GMO-Free Europe | FCHS AP HUMAN GEOGRAPHY | Scoop.it

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Alison D. Gilbert's curator insight, February 5, 2:46 PM

Part of Europe know to be GMO free. Will we catch up? What will it take? A revolution?

Alison D. Gilbert's curator insight, February 5, 2:47 PM

Parts of Europe know to be GMO free. When will we?

Jason Wilhelm's curator insight, February 27, 11:25 AM

The GMO debate is raging throughout the world. Many believe that these crops have many harmful effects on the human body due their their altered genetic state. Thankfully, many countries are adopting a non-GMO attitude, as illustrated in the above map, so as to prevent the many poor side-effects they have.

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North Carolina ‘Mystery House’ contains useful secret

North Carolina ‘Mystery House’ contains useful secret | FCHS AP HUMAN GEOGRAPHY | Scoop.it
What appears to be just another house along a busy street that thousands drive by daily hides a valuable secret for the city.
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Big maq attack

Big maq attack | FCHS AP HUMAN GEOGRAPHY | Scoop.it

"A 50-year-old export industry that provides millions of jobs has to reinvent itself quickly to stay competitive."


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Seth Dixon's curator insight, January 13, 10:32 AM

A maquiladora is a term that often used to describe a factory in Northern Mexico that enjoys special tax breaks for eport-driven production. Northern Mexico is an ideal location for this type of industry because 1) access to American markets is high and 2) labor costs are relatively low.  The Mexican Maquiladoras can no longer compete in a ‘race to the bottom’ for the lowest skill jobs, but they can produce higher-end goods and compete with China to supply more innovative consumer goods.  Labor costs in China are on the rise, making Mexico able to compete more effectively with them on the open market.  The total value of Mexican maquiladoras exports has grown by more than 50% in the last 5 years; more foreign corporations are investing money into Mexico.  Some of the more innovative and aggressive maquiladoras are attempting to become more involved in the research and development end of production; essentially they want to start competing with European and American companies on the lucrative high-end of the commodity chain instead of fighting for the scraps at the bottom.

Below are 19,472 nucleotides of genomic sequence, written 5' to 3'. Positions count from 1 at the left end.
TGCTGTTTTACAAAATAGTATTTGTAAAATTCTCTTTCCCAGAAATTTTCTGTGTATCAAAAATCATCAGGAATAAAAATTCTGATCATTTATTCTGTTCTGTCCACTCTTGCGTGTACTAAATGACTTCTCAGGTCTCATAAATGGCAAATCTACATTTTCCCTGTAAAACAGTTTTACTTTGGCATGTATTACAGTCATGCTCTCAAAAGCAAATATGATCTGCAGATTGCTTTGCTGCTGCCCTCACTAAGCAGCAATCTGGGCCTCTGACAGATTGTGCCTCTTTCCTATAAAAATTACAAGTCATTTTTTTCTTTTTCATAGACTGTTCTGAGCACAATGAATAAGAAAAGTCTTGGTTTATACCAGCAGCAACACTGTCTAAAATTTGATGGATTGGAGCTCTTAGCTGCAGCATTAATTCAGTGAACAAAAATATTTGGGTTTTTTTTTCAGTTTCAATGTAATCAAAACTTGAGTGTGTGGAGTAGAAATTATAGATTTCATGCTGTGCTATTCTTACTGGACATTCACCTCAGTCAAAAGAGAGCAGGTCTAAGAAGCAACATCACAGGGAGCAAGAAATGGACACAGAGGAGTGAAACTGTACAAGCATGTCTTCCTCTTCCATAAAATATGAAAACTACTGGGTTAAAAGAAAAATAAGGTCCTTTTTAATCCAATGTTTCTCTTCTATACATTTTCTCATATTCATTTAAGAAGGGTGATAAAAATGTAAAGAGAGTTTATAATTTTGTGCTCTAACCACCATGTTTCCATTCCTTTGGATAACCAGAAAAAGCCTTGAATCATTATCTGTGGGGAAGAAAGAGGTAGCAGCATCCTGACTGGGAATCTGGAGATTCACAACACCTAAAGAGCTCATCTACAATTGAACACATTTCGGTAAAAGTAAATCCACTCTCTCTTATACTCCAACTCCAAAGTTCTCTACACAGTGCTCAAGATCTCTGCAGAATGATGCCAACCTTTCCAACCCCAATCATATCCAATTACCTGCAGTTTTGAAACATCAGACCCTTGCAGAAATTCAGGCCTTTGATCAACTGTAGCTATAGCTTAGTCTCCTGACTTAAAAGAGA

TagsMexicomanufacturing, industry, economic, globalization, technology.

John Slifko's curator insight, January 13, 4:02 PM

In addition to commerce what are the democratic and civil society institutions and social mvoements involved, or not involved, in this transiation now apparently underway?  

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Ships break free from ice off Antarctica

Ships break free from ice off Antarctica | FCHS AP HUMAN GEOGRAPHY | Scoop.it
Two ships broke free Tuesday from the Antarctic ice that had trapped them off the continent's coast.
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Walled World

Walled World | FCHS AP HUMAN GEOGRAPHY | Scoop.it
We chart the routes of, and reasons for, the barriers which are once again dividing populations

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Patricia Stitson's curator insight, January 8, 11:36 PM

This is exactly why I am interested in collaborative online international learning as well as adaptive learning.